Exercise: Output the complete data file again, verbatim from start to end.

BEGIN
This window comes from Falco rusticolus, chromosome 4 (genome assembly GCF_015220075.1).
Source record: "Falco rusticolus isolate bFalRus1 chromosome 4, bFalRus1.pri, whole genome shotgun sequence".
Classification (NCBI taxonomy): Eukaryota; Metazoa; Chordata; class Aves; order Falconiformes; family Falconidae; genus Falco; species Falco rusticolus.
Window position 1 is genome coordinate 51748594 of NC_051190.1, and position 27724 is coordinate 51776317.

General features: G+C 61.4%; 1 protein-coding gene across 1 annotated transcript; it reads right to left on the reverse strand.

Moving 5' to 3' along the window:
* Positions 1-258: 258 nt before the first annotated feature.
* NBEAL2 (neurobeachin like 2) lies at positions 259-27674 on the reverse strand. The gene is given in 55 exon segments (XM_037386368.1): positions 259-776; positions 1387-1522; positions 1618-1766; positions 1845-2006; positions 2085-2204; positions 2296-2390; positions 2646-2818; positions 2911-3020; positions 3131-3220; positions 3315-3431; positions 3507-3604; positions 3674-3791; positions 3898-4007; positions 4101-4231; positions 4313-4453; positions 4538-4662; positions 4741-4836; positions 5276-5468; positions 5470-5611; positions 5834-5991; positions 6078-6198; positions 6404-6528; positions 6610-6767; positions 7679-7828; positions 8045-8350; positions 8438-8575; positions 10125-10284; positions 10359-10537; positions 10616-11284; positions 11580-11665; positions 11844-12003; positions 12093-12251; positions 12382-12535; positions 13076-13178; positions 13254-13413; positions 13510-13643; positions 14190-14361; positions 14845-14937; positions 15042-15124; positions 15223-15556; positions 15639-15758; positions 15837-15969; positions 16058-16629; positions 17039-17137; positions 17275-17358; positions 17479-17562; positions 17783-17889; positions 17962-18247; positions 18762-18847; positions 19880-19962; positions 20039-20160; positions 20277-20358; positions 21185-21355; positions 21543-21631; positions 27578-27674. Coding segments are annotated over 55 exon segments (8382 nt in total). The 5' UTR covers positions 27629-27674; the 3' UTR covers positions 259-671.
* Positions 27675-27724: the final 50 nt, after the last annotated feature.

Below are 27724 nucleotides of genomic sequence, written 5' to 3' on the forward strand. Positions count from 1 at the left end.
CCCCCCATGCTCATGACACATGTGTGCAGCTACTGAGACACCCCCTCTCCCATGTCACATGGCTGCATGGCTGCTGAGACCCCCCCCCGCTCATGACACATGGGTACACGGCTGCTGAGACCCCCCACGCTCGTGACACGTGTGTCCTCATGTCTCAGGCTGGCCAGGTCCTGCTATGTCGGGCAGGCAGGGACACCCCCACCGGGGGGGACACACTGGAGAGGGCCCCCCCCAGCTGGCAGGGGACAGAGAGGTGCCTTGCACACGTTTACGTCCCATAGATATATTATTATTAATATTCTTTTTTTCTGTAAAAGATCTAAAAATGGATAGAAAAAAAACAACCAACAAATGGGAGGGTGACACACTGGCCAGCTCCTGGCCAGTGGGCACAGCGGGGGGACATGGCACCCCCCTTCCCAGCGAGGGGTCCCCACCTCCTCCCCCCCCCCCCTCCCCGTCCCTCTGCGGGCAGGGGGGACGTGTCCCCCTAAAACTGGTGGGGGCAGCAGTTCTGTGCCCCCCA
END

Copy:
This window comes from Falco rusticolus, chromosome 4 (genome assembly GCF_015220075.1).
Source record: "Falco rusticolus isolate bFalRus1 chromosome 4, bFalRus1.pri, whole genome shotgun sequence".
Classification (NCBI taxonomy): Eukaryota; Metazoa; Chordata; class Aves; order Falconiformes; family Falconidae; genus Falco; species Falco rusticolus.
Window position 1 is genome coordinate 51748594 of NC_051190.1, and position 27724 is coordinate 51776317.

General features: G+C 61.4%; 1 protein-coding gene across 1 annotated transcript; it reads right to left on the reverse strand.

Moving 5' to 3' along the window:
* Positions 1-258: 258 nt before the first annotated feature.
* NBEAL2 (neurobeachin like 2) lies at positions 259-27674 on the reverse strand. The gene is given in 55 exon segments (XM_037386368.1): positions 259-776; positions 1387-1522; positions 1618-1766; positions 1845-2006; positions 2085-2204; positions 2296-2390; positions 2646-2818; positions 2911-3020; positions 3131-3220; positions 3315-3431; positions 3507-3604; positions 3674-3791; positions 3898-4007; positions 4101-4231; positions 4313-4453; positions 4538-4662; positions 4741-4836; positions 5276-5468; positions 5470-5611; positions 5834-5991; positions 6078-6198; positions 6404-6528; positions 6610-6767; positions 7679-7828; positions 8045-8350; positions 8438-8575; positions 10125-10284; positions 10359-10537; positions 10616-11284; positions 11580-11665; positions 11844-12003; positions 12093-12251; positions 12382-12535; positions 13076-13178; positions 13254-13413; positions 13510-13643; positions 14190-14361; positions 14845-14937; positions 15042-15124; positions 15223-15556; positions 15639-15758; positions 15837-15969; positions 16058-16629; positions 17039-17137; positions 17275-17358; positions 17479-17562; positions 17783-17889; positions 17962-18247; positions 18762-18847; positions 19880-19962; positions 20039-20160; positions 20277-20358; positions 21185-21355; positions 21543-21631; positions 27578-27674. Coding segments are annotated over 55 exon segments (8382 nt in total). The 5' UTR covers positions 27629-27674; the 3' UTR covers positions 259-671.
* Positions 27675-27724: the final 50 nt, after the last annotated feature.

Below are 27724 nucleotides of genomic sequence, written 5' to 3' on the forward strand. Positions count from 1 at the left end.
CCCCCCATGCTCATGACACATGTGTGCAGCTACTGAGACACCCCCTCTCCCATGTCACATGGCTGCATGGCTGCTGAGACCCCCCCCCGCTCATGACACATGGGTACACGGCTGCTGAGACCCCCCACGCTCGTGACACGTGTGTCCTCATGTCTCAGGCTGGCCAGGTCCTGCTATGTCGGGCAGGCAGGGACACCCCCACCGGGGGGGACACACTGGAGAGGGCCCCCCCCAGCTGGCAGGGGACAGAGAGGTGCCTTGCACACGTTTACGTCCCATAGATATATTATTATTAATATTCTTTTTTTCTGTAAAAGATCTAAAAATGGATAGAAAAAAAACAACCAACAAATGGGAGGGTGACACACTGGCCAGCTCCTGGCCAGTGGGCACAGCGGGGGGACATGGCACCCCCCTTCCCAGCGAGGGGTCCCCACCTCCTCCCCCCCCCCCCTCCCCGTCCCTCTGCGGGCAGGGGGGACGTGTCCCCCTAAAACTGGTGGGGGCAGCAGTTCTGTGCCCCCCA